4. Challenge ideas to promote understanding.
a. Be Willing to Challenge Management – The committee chair challenges company management to articulate the business case and rationale for management proposals and confirms that management has conducted thorough due diligence on the expected impact and implications – both internal and external – of its proposals.
b. Encourage Committee Members to Challenge Colleagues – The committee chair encourages and develops a culture of mutual respect and collegiality among committee members, which is paramount to ensuring a well-functioning committee. Equally important, the committee chair also establishes an environment that encourages committee members to challenge of each other’s views and opinions. Each committee member possesses a wealth of knowledge, experience and perspective developed over many years that can shed light upon how to evaluate and respond to the company’s business circumstances, management proposals and the like.
5. Focus on committee evaluations.
a. Embrace the Intent – Few people enjoy assessing (and being critical of) themselves and, in our experience, board members are no different. In fact, since board members are typically highly successful, accomplished professionals, some may even find the exercise to be an unnecessary and poor use of their time. In our experience, the most effective committee chairs will fight against that sentiment and embrace the evaluation process as a vital governance tool that should be taken seriously each year.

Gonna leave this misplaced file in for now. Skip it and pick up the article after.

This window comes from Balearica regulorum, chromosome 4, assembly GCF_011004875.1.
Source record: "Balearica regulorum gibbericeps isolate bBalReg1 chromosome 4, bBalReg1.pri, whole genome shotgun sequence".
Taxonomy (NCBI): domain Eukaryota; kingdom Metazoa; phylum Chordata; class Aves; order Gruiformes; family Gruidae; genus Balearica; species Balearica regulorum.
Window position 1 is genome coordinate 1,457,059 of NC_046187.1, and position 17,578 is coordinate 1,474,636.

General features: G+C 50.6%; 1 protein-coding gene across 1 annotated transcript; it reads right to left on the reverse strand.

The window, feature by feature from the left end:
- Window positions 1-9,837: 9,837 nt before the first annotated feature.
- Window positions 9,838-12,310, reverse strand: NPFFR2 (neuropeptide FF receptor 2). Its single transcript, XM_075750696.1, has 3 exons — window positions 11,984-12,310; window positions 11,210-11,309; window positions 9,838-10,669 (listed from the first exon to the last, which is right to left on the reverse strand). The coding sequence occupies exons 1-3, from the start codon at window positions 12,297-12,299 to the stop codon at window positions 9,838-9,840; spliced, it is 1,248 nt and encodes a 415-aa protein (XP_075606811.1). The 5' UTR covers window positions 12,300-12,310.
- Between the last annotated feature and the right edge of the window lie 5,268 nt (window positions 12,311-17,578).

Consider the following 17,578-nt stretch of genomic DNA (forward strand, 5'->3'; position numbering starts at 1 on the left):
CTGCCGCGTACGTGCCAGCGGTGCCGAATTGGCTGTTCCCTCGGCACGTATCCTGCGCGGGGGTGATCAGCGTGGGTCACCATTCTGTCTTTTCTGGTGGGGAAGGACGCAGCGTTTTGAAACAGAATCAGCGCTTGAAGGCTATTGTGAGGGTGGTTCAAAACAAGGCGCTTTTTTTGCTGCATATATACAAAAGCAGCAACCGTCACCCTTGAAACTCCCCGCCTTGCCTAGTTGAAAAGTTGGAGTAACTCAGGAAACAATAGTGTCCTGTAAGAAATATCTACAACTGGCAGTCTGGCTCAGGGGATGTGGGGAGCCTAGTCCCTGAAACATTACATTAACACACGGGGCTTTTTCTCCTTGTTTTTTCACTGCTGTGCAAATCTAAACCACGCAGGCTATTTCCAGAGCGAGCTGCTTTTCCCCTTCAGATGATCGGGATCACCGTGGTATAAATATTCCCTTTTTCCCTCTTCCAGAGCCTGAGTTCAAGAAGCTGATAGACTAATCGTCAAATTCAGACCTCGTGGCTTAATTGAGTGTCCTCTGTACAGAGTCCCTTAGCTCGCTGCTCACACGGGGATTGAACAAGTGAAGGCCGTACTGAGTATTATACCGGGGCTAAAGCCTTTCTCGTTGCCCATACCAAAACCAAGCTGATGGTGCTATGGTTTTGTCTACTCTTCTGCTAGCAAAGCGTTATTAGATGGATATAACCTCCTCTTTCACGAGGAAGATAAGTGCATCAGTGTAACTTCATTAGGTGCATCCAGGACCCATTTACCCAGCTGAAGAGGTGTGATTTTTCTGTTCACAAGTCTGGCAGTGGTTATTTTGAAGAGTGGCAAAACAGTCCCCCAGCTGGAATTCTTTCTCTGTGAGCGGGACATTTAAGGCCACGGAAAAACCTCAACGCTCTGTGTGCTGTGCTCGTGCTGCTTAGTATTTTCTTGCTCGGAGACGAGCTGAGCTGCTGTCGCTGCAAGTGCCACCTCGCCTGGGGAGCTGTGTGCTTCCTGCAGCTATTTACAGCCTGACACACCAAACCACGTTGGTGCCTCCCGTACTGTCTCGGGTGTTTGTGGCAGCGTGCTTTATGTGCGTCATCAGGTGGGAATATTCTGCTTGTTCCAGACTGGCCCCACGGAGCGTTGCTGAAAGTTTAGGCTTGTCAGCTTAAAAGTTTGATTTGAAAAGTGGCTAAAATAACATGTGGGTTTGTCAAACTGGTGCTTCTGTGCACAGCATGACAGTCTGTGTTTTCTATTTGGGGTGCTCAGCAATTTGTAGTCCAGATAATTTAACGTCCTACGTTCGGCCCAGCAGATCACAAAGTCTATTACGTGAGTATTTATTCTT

b. Make Evaluations Impactful – The committee chair ensures that the committee’s annual performance is subject to a well-designed evaluation process. The process can help identify the committee’s and its members’ strengths and areas for improvement. The committee chair will use the evaluations to promote discussion with and among each of the committee members, determine if there are actions that can make the committee more effective and then periodically follow up with the committee members to ensure that areas for improvement are being addressed.
c. Tone-Setting for the Organization – We believe the most effective committee chairs appreciate that their attention and commitment to their own evaluation processes will serve to set the tone for company management to similarly engage in and commit to an evaluation process for the entire organization.
While the characteristics described above may seem obvious to many of us at first blush, too often we confront the consequences of committee chairs who do not focus on these characteristics and how it leads to suboptimal results for the Board, the organization and shareholders. Accordingly, we try to foster an environment that continually reinforces and promotes these characteristics for our clients.